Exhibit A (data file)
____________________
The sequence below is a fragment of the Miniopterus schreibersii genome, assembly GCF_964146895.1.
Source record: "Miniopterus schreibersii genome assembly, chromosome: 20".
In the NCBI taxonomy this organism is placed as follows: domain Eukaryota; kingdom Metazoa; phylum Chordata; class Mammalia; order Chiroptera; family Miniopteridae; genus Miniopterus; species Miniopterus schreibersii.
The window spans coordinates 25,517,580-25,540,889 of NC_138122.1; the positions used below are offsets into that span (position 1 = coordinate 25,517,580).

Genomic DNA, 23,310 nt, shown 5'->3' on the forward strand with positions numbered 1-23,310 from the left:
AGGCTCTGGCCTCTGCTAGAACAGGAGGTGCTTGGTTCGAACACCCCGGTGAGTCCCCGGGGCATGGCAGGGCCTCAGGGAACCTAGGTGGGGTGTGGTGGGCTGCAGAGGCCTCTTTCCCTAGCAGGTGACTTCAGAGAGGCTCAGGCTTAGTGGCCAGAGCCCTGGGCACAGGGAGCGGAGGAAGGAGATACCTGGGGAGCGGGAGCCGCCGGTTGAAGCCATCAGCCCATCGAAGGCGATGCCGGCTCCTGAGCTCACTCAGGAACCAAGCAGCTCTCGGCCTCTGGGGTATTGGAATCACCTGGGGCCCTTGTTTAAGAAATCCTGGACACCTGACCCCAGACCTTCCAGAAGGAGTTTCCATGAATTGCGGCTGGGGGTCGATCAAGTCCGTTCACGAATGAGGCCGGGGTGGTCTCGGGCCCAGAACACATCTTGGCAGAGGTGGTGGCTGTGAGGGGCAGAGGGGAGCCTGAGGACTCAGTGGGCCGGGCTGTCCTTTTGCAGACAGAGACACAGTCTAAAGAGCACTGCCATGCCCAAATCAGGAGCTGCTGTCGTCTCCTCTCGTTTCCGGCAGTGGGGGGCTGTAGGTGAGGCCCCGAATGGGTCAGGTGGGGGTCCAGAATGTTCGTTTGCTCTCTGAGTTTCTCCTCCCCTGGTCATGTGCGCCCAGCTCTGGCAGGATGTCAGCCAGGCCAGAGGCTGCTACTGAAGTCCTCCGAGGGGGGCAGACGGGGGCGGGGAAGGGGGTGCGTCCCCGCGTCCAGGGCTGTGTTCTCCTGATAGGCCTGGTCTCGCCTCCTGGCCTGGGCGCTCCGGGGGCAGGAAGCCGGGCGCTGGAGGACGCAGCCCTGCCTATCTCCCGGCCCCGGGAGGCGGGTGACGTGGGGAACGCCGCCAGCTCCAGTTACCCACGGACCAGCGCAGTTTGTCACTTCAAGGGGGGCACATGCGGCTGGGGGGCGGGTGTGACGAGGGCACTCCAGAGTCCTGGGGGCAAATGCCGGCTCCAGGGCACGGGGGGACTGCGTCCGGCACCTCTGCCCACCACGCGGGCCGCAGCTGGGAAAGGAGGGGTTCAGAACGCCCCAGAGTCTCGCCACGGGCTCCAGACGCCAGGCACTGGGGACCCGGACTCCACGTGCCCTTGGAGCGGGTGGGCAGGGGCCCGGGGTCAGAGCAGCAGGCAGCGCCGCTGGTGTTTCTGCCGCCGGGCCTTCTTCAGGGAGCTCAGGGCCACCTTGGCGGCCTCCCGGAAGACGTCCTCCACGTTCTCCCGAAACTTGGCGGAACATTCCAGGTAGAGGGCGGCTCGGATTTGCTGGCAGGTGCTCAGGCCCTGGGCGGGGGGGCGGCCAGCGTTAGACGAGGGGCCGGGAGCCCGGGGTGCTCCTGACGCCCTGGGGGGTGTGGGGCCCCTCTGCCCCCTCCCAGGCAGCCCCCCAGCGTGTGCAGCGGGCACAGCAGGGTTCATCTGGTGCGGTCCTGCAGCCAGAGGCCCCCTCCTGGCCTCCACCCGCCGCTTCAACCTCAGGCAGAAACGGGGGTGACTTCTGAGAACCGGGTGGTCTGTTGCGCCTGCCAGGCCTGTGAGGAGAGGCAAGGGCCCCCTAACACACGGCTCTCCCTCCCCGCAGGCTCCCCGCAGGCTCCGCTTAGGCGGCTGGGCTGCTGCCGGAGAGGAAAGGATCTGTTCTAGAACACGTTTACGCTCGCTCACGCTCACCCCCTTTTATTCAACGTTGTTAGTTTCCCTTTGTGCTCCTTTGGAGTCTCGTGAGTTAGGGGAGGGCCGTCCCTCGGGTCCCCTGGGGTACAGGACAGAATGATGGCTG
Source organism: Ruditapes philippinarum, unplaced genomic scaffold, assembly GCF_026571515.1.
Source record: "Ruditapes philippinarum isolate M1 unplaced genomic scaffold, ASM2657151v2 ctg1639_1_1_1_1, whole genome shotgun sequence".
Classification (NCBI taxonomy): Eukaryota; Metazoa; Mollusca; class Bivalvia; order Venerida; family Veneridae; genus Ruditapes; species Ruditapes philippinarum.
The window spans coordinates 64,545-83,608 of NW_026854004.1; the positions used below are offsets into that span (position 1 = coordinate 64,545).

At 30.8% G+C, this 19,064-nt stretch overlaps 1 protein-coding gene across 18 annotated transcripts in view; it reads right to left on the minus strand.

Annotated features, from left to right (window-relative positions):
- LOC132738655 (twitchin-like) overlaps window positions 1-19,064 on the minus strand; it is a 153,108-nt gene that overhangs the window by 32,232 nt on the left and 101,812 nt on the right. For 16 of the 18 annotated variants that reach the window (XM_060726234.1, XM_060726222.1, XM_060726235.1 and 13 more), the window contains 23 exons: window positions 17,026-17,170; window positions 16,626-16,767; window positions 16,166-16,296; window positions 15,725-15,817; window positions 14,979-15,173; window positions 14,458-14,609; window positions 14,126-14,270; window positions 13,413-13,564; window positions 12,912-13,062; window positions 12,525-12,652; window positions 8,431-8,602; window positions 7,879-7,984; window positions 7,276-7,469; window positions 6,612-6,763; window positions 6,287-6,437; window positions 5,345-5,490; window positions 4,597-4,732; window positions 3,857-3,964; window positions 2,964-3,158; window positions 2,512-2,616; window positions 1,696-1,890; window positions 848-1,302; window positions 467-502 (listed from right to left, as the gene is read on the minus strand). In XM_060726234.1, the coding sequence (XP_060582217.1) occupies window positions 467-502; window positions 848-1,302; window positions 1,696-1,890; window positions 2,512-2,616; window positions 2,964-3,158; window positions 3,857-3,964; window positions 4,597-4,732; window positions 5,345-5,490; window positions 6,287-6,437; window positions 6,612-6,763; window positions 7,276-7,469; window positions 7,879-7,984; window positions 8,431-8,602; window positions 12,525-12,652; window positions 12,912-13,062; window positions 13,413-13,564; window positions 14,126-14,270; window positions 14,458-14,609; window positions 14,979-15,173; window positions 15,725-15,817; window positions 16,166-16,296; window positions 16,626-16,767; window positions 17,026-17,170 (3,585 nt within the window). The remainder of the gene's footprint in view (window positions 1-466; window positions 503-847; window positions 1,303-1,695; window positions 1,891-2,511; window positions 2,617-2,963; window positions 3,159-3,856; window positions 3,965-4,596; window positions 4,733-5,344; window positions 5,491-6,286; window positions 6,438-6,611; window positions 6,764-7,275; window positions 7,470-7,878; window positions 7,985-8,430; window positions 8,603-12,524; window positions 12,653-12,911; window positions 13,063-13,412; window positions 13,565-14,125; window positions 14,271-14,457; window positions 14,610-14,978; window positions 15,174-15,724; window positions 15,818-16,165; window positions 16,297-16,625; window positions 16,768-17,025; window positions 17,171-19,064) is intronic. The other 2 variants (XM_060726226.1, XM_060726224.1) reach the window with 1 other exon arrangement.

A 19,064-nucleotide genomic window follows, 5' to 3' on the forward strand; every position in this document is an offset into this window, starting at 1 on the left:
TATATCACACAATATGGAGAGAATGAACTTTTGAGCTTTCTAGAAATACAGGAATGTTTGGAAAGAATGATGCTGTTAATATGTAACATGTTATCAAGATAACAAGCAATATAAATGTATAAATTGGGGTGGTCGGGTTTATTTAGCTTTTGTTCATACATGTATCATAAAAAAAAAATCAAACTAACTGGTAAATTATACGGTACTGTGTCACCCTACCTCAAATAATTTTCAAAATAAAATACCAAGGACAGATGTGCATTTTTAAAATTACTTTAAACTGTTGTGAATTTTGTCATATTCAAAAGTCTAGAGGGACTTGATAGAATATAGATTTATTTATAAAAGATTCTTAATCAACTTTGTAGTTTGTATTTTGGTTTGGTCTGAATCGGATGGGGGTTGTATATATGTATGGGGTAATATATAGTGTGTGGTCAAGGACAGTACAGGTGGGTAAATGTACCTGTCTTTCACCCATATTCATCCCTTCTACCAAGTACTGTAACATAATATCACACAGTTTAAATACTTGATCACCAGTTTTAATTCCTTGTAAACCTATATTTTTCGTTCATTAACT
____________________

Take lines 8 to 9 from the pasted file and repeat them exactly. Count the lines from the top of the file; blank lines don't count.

Source record: "Ruditapes philippinarum isolate M1 unplaced genomic scaffold, ASM2657151v2 ctg1639_1_1_1_1, whole genome shotgun sequence".
Classification (NCBI taxonomy): Eukaryota; Metazoa; Mollusca; class Bivalvia; order Venerida; family Veneridae; genus Ruditapes; species Ruditapes philippinarum.